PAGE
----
Building a learning NGO by design, not by accident. A study of change at The Fred Hollows Foundation

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Copyright: Neyhouser, Camille
There is some evidence in the literature that organisational learning (OL) is gaining momentum among international non-governmental organisations (INGOs), as a means to strengthen capacity to serve the most vulnerable populations in a context of increasing economic constraints. Following a major operational change undertaken in 2014-2015 at The Fred Hollows Foundation, a public health INGO focused on treating and preventing blindness and other vision problems in developing countries, the need to become a better learning organisation was identified. This thesis examines the processes of identifying suitable initiatives for OL at The Foundation, as well as the findings from and outcomes of those processes, which include the development of a strategy addressing its OL and knowledge management needs. Conducted from a practitioner-researcher perspective, a mixed-method approach was undertaken including a survey, semi-structured interviews and focus-group discussions with staff members from the Foundation. Their purpose was to examine perceptions of The Foundation’s performance as a learning organisation and implications for the future. In addition, semi-structured interviews were conducted with representatives from other INGOs and public health NGOs that had a reputation for performing well as learning organisations. Empirical findings show that in a complex and rapidly changing operating environment, INGOs have a strong incentive to become learning organisations. Factors influencing OL include: allocation of resources; developing structures, systems and processes; inspired leadership that acts as a role model; and fostering a culture of learning, including by promoting relevant skillsets and behaviours. Eight categories identified in the literature to classify specific mechanisms were validated by this study and a new category emerged outlining the importance of sharing the knowledge produced within the organisation with the wider sector. Based on these findings, an evidence-informed strategy tailored to the needs of The Foundation was developed. There is a need for INGOs to proactively engage with the burgeoning OL field to achieve optimal programming outcomes and cost-effectiveness. It is recommended that they apply a similar methodology to the one described in this study, including a rigorous assessment process against the categories identified, and the development of a comprehensive, custom-made strategy.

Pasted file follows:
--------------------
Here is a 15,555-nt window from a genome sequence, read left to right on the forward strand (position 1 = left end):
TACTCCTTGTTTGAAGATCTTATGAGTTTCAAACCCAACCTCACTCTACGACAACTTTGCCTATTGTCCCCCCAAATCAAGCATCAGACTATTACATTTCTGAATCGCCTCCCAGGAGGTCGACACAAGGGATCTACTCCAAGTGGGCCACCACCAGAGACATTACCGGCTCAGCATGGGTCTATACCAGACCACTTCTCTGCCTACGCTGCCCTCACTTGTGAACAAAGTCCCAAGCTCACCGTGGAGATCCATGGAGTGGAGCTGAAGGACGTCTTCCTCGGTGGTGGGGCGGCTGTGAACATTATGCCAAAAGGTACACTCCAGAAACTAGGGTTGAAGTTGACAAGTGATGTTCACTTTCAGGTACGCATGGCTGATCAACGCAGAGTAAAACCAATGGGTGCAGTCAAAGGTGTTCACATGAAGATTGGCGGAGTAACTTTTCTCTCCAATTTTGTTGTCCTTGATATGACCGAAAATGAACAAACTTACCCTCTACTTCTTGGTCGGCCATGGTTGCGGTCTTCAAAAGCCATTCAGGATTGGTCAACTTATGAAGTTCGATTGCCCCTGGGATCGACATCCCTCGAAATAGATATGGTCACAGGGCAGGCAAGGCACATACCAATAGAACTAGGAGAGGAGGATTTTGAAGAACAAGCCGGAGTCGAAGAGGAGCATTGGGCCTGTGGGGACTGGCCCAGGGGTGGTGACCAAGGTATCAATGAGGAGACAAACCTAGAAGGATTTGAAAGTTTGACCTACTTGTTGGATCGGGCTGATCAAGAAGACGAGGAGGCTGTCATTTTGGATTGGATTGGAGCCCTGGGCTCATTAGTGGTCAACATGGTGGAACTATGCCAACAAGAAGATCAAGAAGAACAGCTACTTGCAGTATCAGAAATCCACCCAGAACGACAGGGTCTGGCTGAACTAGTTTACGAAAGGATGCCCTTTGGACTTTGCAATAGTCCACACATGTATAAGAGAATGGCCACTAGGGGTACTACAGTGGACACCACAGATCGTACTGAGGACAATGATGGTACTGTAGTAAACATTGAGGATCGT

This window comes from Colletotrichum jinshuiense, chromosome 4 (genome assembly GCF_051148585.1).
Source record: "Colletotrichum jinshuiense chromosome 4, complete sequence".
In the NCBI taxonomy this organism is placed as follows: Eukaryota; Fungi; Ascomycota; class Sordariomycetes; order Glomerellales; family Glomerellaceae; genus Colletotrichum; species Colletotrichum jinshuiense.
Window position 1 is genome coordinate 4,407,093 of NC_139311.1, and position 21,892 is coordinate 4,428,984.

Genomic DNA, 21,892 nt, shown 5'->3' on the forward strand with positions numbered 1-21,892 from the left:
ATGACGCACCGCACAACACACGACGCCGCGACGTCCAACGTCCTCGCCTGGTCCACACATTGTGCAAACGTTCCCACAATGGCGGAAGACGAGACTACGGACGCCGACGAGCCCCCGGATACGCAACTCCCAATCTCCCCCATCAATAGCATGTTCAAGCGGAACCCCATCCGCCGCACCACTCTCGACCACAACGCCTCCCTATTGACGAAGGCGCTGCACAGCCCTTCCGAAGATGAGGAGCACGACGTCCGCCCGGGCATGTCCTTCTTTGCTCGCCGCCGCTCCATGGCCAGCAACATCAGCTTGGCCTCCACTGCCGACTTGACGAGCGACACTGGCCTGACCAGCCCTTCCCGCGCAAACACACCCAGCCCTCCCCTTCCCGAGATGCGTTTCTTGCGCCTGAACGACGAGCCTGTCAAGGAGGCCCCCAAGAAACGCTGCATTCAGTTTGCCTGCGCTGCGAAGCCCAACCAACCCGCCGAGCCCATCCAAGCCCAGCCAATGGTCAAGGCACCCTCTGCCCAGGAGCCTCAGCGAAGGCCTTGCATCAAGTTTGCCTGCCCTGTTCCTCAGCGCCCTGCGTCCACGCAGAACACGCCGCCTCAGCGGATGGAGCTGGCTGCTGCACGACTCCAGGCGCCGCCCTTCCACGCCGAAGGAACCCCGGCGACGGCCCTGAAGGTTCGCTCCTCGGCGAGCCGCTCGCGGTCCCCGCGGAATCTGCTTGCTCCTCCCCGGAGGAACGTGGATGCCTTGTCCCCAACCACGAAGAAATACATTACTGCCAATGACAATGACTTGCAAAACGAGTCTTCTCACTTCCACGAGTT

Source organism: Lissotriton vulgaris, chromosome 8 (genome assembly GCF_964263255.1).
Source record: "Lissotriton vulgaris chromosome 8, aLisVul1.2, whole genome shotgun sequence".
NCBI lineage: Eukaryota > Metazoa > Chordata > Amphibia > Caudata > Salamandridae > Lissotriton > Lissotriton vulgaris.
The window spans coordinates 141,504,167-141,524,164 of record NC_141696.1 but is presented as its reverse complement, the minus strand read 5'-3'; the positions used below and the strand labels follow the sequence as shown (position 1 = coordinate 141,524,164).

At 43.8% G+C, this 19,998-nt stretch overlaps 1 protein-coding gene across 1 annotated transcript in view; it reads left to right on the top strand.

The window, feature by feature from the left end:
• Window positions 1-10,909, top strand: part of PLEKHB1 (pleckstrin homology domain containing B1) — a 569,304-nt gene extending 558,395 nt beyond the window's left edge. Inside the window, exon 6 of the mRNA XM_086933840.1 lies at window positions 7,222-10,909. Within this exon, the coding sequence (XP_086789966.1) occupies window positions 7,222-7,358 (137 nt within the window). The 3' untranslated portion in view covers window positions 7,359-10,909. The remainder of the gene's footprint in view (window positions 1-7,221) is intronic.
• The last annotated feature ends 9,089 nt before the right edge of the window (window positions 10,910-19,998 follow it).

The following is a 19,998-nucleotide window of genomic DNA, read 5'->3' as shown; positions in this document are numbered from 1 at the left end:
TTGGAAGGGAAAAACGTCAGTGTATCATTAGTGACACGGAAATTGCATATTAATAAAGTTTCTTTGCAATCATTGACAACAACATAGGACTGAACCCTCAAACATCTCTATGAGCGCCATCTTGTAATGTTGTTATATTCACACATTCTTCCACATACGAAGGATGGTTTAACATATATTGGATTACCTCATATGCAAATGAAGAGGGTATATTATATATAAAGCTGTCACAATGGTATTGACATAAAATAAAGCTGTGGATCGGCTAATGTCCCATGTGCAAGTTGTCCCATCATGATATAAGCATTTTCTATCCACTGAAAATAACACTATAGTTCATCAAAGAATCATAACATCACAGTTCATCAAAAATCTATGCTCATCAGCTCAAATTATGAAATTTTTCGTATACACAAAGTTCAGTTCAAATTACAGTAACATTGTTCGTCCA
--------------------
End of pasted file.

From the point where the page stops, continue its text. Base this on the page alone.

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Neyhouser, Camille
Bunde-Birouste, Anne
Seale, Holly
Meyer, Lois
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PhD Doctorate
UNSW Faculty
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